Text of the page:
The last time I saw Daddy, we laughed so hard
about the singing bass which hung over his mantle
that we both began coughing, me with an inhaler.
him without. Some sharp sound activated it
and the fish twisted off its plaque toward the room,
began singing "Take me to the river" in a deep voice.
We looked at each other, startled, then collapsed.
He was a sucker for gag gifts, bad magic and anything
by Ronco. He wanted to be funny, to be quoted. People
always told us "Your dad is such a gas", and I smiled
politely, Bill quipping "No, that was a whoopee cushion"
which was genuinely funny even though his tone
belied his fury. After we lost Mama, Bill decided to
stay close to Daddy, the only parent we had left, and
listen to the jokes he told over and over. He said somebody
had to do it.
That laugh landed as we sat in our funeral clothes, me and
Dad. We'd put Bill's ashes next to Mama's three hours earlier.
I did not know then it was the last time I'd see Daddy,
I had no plan to make it so, but I am not surprised now.
As the idea of a return visit, another drive up 35, became
a wraith which staticked our phone calls in the following years,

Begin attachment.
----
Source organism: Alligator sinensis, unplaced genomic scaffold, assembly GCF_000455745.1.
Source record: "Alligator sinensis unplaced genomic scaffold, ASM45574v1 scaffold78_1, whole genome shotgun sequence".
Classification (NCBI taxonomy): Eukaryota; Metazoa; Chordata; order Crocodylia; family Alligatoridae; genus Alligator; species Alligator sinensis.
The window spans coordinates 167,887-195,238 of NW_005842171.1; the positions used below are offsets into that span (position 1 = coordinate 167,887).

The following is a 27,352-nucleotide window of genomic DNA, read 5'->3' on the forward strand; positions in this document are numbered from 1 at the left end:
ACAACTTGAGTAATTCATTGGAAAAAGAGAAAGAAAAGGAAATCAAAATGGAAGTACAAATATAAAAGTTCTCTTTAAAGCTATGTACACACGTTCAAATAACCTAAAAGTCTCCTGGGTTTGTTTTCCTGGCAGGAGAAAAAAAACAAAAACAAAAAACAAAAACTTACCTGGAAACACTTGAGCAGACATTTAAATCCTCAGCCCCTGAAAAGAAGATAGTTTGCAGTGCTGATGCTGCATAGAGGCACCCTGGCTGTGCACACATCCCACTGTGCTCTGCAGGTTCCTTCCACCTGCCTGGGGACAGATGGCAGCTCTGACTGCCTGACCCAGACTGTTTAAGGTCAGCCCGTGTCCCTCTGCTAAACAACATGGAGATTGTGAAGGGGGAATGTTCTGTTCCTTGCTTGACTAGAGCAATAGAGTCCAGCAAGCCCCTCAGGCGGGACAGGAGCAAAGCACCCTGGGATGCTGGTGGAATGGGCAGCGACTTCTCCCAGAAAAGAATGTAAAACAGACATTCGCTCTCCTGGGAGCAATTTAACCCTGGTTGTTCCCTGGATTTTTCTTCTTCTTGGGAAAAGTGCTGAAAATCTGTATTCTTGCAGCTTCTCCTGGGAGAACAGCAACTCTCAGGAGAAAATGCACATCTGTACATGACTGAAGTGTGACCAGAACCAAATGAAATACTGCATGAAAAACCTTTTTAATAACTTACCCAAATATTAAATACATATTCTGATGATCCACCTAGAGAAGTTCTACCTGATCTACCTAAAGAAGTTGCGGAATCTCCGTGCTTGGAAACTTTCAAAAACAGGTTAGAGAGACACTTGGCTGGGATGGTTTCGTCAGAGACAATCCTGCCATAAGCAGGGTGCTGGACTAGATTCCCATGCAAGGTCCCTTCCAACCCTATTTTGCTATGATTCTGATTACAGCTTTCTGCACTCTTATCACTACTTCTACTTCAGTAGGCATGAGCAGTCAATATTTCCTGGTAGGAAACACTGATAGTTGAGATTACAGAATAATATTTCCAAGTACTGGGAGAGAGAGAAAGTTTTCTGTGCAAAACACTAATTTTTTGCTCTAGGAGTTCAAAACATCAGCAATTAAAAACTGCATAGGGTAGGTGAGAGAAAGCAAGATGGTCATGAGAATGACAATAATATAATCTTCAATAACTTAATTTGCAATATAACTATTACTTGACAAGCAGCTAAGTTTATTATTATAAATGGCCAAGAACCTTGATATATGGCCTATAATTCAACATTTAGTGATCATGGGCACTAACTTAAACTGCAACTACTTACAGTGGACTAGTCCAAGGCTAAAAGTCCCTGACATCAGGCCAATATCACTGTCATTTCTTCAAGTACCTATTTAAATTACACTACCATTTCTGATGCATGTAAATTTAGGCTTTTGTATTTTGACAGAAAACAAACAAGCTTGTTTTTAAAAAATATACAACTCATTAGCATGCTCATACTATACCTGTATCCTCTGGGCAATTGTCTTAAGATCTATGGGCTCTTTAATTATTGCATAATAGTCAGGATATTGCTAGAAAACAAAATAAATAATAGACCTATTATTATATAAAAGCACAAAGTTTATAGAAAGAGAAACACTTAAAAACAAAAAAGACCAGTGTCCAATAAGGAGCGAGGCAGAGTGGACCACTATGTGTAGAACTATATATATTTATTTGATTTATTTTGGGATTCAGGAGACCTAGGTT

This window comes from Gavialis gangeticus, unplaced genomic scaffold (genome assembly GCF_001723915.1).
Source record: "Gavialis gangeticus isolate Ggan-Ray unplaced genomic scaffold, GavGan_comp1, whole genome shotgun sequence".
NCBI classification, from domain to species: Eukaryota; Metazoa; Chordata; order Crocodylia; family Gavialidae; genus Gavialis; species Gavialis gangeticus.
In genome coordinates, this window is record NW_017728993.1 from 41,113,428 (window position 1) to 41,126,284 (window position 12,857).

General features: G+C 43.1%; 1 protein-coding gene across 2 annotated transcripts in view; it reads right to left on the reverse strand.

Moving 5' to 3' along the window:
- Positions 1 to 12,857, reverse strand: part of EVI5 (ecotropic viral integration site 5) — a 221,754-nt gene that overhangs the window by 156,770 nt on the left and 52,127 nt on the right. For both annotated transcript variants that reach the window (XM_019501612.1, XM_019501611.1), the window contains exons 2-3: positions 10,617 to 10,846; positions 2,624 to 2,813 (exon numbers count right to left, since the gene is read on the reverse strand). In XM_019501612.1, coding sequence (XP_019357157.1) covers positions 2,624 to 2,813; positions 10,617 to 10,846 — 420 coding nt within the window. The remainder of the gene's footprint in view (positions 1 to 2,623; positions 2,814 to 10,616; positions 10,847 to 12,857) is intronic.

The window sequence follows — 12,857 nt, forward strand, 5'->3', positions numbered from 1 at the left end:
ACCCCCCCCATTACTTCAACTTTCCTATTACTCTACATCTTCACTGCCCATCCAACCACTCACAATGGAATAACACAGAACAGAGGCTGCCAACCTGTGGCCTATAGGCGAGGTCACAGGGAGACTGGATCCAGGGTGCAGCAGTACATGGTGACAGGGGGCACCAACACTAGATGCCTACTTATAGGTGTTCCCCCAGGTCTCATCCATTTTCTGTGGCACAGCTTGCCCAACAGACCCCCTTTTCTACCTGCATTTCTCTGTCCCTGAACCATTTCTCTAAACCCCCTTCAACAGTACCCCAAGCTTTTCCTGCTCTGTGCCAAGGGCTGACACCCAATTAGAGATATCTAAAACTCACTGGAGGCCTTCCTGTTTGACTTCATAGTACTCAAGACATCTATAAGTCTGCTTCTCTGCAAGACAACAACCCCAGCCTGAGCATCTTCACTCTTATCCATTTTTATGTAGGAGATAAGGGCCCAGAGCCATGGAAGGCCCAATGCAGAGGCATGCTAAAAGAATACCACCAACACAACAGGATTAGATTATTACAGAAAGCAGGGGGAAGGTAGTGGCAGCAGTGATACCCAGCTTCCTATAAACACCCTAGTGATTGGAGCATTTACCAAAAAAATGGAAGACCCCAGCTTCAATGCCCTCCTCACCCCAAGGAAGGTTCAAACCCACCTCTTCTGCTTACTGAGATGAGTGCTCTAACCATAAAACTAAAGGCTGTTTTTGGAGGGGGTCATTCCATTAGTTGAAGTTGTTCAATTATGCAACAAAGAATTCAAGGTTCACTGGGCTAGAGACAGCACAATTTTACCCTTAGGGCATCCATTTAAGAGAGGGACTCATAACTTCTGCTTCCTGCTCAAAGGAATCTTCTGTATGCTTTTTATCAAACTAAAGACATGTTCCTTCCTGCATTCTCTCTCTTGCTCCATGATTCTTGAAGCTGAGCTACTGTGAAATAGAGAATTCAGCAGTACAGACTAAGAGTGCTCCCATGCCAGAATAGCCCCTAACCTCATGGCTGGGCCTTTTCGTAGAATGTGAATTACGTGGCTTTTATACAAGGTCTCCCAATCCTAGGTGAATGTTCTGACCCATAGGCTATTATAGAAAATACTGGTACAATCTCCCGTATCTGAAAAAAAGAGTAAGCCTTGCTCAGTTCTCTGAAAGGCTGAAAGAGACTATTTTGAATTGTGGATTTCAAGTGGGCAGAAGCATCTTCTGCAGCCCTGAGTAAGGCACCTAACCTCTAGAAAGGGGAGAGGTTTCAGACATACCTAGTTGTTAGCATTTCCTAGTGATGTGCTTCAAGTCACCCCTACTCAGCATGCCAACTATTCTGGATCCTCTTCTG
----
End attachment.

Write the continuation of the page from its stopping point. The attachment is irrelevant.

he once dared "You blame me for Bill dying." I told him "No,
I don't" and meant it. Then.
He tried to delay my departure that day, wanted to feed me
though I had not kept anything down since Bill had died.
He kept offering me things, an ancient clay lamp he'd found
in the Libyan desert, a Reader's Digest large-print book, but
his gifts were never what I really wanted, never to do with
me and him. I said carrying anything to the car while leaning
on a four-point cane was too tricky just then, and he went silent,
not able to carry it for me himself.
The rattle of his front door set off the fish again, and we grinned
but I was already in pain from standing, wondering how I'd manage
getting down his uneven steps with no handrail, then make a long
trip with one knee unrepaired. He had taken out his teeth once
we got to his place, and his stubble was evident, so the kiss goodbye
was a familiar chore of suffering masculinity. It was already dark
outside. He told me to call when I got home, and I hesitated before
I promised I would.
The next month, he'd take Bill's insurance money and buy himself
a funeral plan with ostentatious casket. He never gave a cent
to Bill's common-law wife and her daughters, evicted them and
took Bill's clothes to Goodwill. She got off light, I eventually
decided: She'd have stuck by Daddy and he would have sucked
her dry, if she'd been a white woman.
Copyright Maggie Jochild. Written 12/12/12, 2:29 a.m.